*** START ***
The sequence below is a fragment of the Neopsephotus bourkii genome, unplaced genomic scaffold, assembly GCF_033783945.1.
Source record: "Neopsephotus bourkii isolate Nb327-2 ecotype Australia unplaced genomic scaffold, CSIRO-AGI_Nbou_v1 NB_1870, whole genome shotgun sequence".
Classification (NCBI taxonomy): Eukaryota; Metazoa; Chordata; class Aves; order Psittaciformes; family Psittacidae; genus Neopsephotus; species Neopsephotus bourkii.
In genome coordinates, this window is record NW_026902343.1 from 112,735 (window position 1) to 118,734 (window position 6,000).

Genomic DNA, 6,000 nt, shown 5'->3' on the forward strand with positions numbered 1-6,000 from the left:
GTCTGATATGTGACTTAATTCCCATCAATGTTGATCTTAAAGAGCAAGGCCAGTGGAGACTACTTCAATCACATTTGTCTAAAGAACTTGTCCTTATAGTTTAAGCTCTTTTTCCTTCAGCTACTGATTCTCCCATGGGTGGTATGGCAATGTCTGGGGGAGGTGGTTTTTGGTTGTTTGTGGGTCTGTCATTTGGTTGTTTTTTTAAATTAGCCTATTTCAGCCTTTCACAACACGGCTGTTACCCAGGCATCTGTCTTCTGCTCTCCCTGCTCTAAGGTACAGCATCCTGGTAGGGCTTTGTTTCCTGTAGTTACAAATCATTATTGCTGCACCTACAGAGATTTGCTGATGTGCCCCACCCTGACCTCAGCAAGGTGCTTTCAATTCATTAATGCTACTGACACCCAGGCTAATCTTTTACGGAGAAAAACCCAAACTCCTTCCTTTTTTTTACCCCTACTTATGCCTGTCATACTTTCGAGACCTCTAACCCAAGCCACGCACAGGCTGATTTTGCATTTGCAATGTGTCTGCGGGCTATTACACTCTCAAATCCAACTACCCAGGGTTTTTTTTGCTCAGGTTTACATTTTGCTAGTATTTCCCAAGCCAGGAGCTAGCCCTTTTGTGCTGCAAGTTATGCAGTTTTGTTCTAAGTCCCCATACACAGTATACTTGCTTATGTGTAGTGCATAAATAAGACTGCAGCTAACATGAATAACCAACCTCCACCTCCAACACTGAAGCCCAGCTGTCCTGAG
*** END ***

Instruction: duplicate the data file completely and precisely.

The sequence below is a fragment of the Neopsephotus bourkii genome, unplaced genomic scaffold, assembly GCF_033783945.1.
Source record: "Neopsephotus bourkii isolate Nb327-2 ecotype Australia unplaced genomic scaffold, CSIRO-AGI_Nbou_v1 NB_1870, whole genome shotgun sequence".
Classification (NCBI taxonomy): Eukaryota; Metazoa; Chordata; class Aves; order Psittaciformes; family Psittacidae; genus Neopsephotus; species Neopsephotus bourkii.
In genome coordinates, this window is record NW_026902343.1 from 112,735 (window position 1) to 118,734 (window position 6,000).

Genomic DNA, 6,000 nt, shown 5'->3' on the forward strand with positions numbered 1-6,000 from the left:
GTCTGATATGTGACTTAATTCCCATCAATGTTGATCTTAAAGAGCAAGGCCAGTGGAGACTACTTCAATCACATTTGTCTAAAGAACTTGTCCTTATAGTTTAAGCTCTTTTTCCTTCAGCTACTGATTCTCCCATGGGTGGTATGGCAATGTCTGGGGGAGGTGGTTTTTGGTTGTTTGTGGGTCTGTCATTTGGTTGTTTTTTTAAATTAGCCTATTTCAGCCTTTCACAACACGGCTGTTACCCAGGCATCTGTCTTCTGCTCTCCCTGCTCTAAGGTACAGCATCCTGGTAGGGCTTTGTTTCCTGTAGTTACAAATCATTATTGCTGCACCTACAGAGATTTGCTGATGTGCCCCACCCTGACCTCAGCAAGGTGCTTTCAATTCATTAATGCTACTGACACCCAGGCTAATCTTTTACGGAGAAAAACCCAAACTCCTTCCTTTTTTTTACCCCTACTTATGCCTGTCATACTTTCGAGACCTCTAACCCAAGCCACGCACAGGCTGATTTTGCATTTGCAATGTGTCTGCGGGCTATTACACTCTCAAATCCAACTACCCAGGGTTTTTTTTGCTCAGGTTTACATTTTGCTAGTATTTCCCAAGCCAGGAGCTAGCCCTTTTGTGCTGCAAGTTATGCAGTTTTGTTCTAAGTCCCCATACACAGTATACTTGCTTATGTGTAGTGCATAAATAAGACTGCAGCTAACATGAATAACCAACCTCCACCTCCAACACTGAAGCCCAGCTGTCCTGAG